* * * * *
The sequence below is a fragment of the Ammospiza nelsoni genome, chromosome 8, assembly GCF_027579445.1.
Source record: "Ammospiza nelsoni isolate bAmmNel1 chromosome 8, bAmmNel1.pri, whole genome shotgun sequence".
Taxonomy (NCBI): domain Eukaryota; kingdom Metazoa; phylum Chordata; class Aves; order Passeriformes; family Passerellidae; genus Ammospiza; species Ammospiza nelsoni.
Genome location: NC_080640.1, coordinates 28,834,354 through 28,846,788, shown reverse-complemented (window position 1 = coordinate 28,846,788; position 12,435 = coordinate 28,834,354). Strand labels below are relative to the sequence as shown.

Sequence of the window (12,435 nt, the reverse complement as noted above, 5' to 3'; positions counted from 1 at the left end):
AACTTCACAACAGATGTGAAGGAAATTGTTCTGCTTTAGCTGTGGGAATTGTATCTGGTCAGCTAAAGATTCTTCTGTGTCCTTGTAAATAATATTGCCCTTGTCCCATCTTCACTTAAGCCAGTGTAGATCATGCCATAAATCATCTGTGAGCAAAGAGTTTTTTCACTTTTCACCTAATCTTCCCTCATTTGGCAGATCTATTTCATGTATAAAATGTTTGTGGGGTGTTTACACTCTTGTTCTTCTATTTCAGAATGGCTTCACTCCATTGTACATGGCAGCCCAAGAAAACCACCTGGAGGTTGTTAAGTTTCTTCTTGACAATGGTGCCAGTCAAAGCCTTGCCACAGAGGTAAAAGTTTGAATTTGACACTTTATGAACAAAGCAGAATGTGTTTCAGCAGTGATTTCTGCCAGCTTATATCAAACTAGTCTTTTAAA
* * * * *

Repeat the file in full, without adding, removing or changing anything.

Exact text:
The sequence below is a fragment of the Ammospiza nelsoni genome, chromosome 8, assembly GCF_027579445.1.
Source record: "Ammospiza nelsoni isolate bAmmNel1 chromosome 8, bAmmNel1.pri, whole genome shotgun sequence".
Taxonomy (NCBI): domain Eukaryota; kingdom Metazoa; phylum Chordata; class Aves; order Passeriformes; family Passerellidae; genus Ammospiza; species Ammospiza nelsoni.
Genome location: NC_080640.1, coordinates 28,834,354 through 28,846,788, shown reverse-complemented (window position 1 = coordinate 28,846,788; position 12,435 = coordinate 28,834,354). Strand labels below are relative to the sequence as shown.

Sequence of the window (12,435 nt, the reverse complement as noted above, 5' to 3'; positions counted from 1 at the left end):
AACTTCACAACAGATGTGAAGGAAATTGTTCTGCTTTAGCTGTGGGAATTGTATCTGGTCAGCTAAAGATTCTTCTGTGTCCTTGTAAATAATATTGCCCTTGTCCCATCTTCACTTAAGCCAGTGTAGATCATGCCATAAATCATCTGTGAGCAAAGAGTTTTTTCACTTTTCACCTAATCTTCCCTCATTTGGCAGATCTATTTCATGTATAAAATGTTTGTGGGGTGTTTACACTCTTGTTCTTCTATTTCAGAATGGCTTCACTCCATTGTACATGGCAGCCCAAGAAAACCACCTGGAGGTTGTTAAGTTTCTTCTTGACAATGGTGCCAGTCAAAGCCTTGCCACAGAGGTAAAAGTTTGAATTTGACACTTTATGAACAAAGCAGAATGTGTTTCAGCAGTGATTTCTGCCAGCTTATATCAAACTAGTCTTTTAAA